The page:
The text that follows is a PREPRINT.

 

Please cite as:

 

Fearnside, P.M. 1989. Deforestation in the Amazon. Environment 31(7): 4-5.

 

ISSN: 0013-9157

 

Copyright: Heldref Publications

 

The original publication is available at: http://www.heldref.org

 

 

 

 

 


 

DEFORESTATION IN AMAZONIA: RESPONSE TO FISHER AND ALVES

 

 

 

 

 

 

 

 

Philip M. Fearnside

Department of Ecology

National Institute for Research

in the Amazon (INPA)

C.P. 478

69.011 Manaus - Amazonas

BRAZIL

 

 

 

 

 

 

 

 

Aug. 26, 1989


I am glad that the researchers from Maryland agree with my

conclusions both on the necessity of slowing deforestation and

the potential effectiveness of the measures suggested in my

article "A Prescription for Slowing Deforestation in Amazonia"

(Fearnside, 1989). They give an accurate description of the

sensibilities of many Brazilians to being lectured from abroad on

how to develop Amazonia.

 

In this case, however, Environment cannot be criticized for

providing too much unsolicited advice, as the article in question

is a translation of a paper that I presented at the annual

meeting of the Brazilian Society for the Progress of Science

(SBPC) in 1988. The original Portuguese language version is

being published by one of the groups that has been most forceful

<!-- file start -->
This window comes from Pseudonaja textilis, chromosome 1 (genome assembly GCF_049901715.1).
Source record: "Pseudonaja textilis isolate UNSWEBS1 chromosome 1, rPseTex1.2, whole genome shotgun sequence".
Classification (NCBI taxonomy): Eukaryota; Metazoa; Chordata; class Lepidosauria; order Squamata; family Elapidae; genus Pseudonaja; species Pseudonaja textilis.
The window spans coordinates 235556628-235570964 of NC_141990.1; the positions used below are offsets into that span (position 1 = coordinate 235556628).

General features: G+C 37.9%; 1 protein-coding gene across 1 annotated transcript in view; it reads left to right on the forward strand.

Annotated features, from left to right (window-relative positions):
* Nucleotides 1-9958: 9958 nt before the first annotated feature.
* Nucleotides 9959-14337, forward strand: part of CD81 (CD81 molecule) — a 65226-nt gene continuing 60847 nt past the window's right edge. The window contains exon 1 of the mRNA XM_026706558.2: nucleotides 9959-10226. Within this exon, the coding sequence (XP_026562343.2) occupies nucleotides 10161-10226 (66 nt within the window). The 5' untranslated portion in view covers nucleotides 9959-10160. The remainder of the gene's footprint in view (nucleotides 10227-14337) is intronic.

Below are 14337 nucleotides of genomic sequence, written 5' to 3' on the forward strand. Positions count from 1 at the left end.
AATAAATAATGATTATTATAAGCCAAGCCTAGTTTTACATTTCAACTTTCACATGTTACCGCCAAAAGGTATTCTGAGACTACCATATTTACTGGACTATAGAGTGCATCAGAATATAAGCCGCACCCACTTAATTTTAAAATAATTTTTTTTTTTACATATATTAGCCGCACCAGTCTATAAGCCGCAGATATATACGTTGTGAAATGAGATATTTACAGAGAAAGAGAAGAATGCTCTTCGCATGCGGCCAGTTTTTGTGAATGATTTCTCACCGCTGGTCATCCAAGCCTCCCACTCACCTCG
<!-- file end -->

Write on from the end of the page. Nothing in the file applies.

in defending Amazonia against foreign interference: the National

Campaign for the Defense and Development of Amazonia (CNDDA)

(Fearnside, nd-a). It is well to remember that Brazil and the

Brazilian government contain a diversity of views rather than a

single "Brazilian perspective" -- I, after all, am a Brazilian

government employee. It is healthy for the readers of

Environment to be exposed to some of the debate underway in

Brazil on the subject of deforestation. Although the article was

written from the perspective of what Brazil can do (the original

title was "How Brazil could Slow Deforestation in Amazonia"),

people in other countries can also do many things to help slow
deforestation; these have been reviewed elsewhere (Fearnside,

nd-b).

 

It is true that advice from abroad is often rejected in

Brazil, and that historical parallels with the destruction of

natural ecosystems in North America are frequently invoked as

rationalizations. These parallels ignore key differences between

North America and Amazonia and, in any case, are not legitimate

arguments. Clearing natural ecosystems in the central United

States resulted in agriculture that, in many cases, has produced

annual crops continuously for over a century on the same fields.

In contrast, fields cleared from Amazonian forest typically

produce annual crops for only one or two years, followed by

cattle pasture that produces virtually nothing after less than a

decade. The fact of widespread environmental destruction from

the European occupation of North America in no way justifies

following the same course in Brazilian Amazonia. To imply that

suggestions in North American publications such as Environment

are made suspect by the history of the United States would

amount to simple argumentum ad hominem -- the logical fallacy of

attacking the source rather than the argument. While Fisher and

Alves are careful not to endorse repeating North American history

in Brazil, it must be stated clearly that the argument is

fallaceous. It would not matter if it were Bozo the clown